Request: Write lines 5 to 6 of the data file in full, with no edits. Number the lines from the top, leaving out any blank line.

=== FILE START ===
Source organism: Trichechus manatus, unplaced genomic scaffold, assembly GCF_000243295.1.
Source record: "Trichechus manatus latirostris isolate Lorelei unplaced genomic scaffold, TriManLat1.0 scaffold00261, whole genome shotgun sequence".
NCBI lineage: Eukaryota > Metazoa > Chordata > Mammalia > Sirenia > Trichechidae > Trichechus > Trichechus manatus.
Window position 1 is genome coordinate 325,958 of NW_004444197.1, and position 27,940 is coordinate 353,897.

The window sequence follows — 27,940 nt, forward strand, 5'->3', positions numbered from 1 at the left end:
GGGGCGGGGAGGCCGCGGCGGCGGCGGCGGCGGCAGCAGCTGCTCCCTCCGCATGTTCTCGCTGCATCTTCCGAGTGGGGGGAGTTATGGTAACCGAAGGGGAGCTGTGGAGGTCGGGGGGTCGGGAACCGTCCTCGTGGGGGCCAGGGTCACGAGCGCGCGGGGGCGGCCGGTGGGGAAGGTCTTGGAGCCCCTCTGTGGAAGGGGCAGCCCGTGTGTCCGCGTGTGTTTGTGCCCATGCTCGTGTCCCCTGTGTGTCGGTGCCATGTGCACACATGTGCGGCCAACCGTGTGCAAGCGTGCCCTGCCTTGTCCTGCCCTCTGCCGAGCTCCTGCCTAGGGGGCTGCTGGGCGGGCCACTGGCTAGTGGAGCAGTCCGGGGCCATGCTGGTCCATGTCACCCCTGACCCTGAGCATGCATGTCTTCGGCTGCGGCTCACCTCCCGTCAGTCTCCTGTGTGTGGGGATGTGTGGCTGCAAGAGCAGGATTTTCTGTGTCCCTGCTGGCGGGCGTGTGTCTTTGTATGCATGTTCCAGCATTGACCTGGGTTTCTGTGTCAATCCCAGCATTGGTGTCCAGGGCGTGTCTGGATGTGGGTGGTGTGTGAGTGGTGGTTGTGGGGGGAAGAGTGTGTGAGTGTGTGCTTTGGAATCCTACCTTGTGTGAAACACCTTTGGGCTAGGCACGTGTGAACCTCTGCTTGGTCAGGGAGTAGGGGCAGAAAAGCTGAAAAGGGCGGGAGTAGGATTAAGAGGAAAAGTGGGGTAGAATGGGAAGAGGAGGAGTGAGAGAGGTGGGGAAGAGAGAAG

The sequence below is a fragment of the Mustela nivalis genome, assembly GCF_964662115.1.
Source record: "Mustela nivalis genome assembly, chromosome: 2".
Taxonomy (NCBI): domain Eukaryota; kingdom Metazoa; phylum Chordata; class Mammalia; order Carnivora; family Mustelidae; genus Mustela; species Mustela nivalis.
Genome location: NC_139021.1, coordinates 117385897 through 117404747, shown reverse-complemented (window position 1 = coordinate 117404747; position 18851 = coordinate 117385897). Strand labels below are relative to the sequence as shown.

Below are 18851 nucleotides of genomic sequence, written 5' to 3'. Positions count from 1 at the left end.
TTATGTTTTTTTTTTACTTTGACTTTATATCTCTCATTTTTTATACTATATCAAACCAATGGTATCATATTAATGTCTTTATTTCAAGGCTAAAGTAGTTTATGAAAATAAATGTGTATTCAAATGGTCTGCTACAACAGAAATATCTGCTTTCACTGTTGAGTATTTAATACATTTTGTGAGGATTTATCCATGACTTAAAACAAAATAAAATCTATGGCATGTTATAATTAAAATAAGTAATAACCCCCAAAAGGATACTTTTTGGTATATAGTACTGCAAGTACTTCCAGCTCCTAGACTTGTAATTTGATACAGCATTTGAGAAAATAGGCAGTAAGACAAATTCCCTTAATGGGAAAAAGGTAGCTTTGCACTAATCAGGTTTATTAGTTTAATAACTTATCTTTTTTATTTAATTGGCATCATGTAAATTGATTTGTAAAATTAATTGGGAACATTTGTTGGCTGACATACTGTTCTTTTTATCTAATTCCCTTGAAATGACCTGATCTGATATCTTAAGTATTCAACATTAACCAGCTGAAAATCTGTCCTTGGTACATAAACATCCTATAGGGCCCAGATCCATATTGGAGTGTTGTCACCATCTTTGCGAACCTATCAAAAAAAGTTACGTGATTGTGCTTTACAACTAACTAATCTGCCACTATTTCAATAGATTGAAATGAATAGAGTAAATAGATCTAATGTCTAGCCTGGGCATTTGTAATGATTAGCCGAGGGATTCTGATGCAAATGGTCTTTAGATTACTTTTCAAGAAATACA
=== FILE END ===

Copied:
The window sequence follows — 27,940 nt, forward strand, 5'->3', positions numbered from 1 at the left end:
GGGGCGGGGAGGCCGCGGCGGCGGCGGCGGCGGCAGCAGCTGCTCCCTCCGCATGTTCTCGCTGCATCTTCCGAGTGGGGGGAGTTATGGTAACCGAAGGGGAGCTGTGGAGGTCGGGGGGTCGGGAACCGTCCTCGTGGGGGCCAGGGTCACGAGCGCGCGGGGGCGGCCGGTGGGGAAGGTCTTGGAGCCCCTCTGTGGAAGGGGCAGCCCGTGTGTCCGCGTGTGTTTGTGCCCATGCTCGTGTCCCCTGTGTGTCGGTGCCATGTGCACACATGTGCGGCCAACCGTGTGCAAGCGTGCCCTGCCTTGTCCTGCCCTCTGCCGAGCTCCTGCCTAGGGGGCTGCTGGGCGGGCCACTGGCTAGTGGAGCAGTCCGGGGCCATGCTGGTCCATGTCACCCCTGACCCTGAGCATGCATGTCTTCGGCTGCGGCTCACCTCCCGTCAGTCTCCTGTGTGTGGGGATGTGTGGCTGCAAGAGCAGGATTTTCTGTGTCCCTGCTGGCGGGCGTGTGTCTTTGTATGCATGTTCCAGCATTGACCTGGGTTTCTGTGTCAATCCCAGCATTGGTGTCCAGGGCGTGTCTGGATGTGGGTGGTGTGTGAGTGGTGGTTGTGGGGGGAAGAGTGTGTGAGTGTGTGCTTTGGAATCCTACCTTGTGTGAAACACCTTTGGGCTAGGCACGTGTGAACCTCTGCTTGGTCAGGGAGTAGGGGCAGAAAAGCTGAAAAGGGCGGGAGTAGGATTAAGAGGAAAAGTGGGGTAGAATGGGAAGAGGAGGAGTGAGAGAGGTGGGGAAGAGAGAAG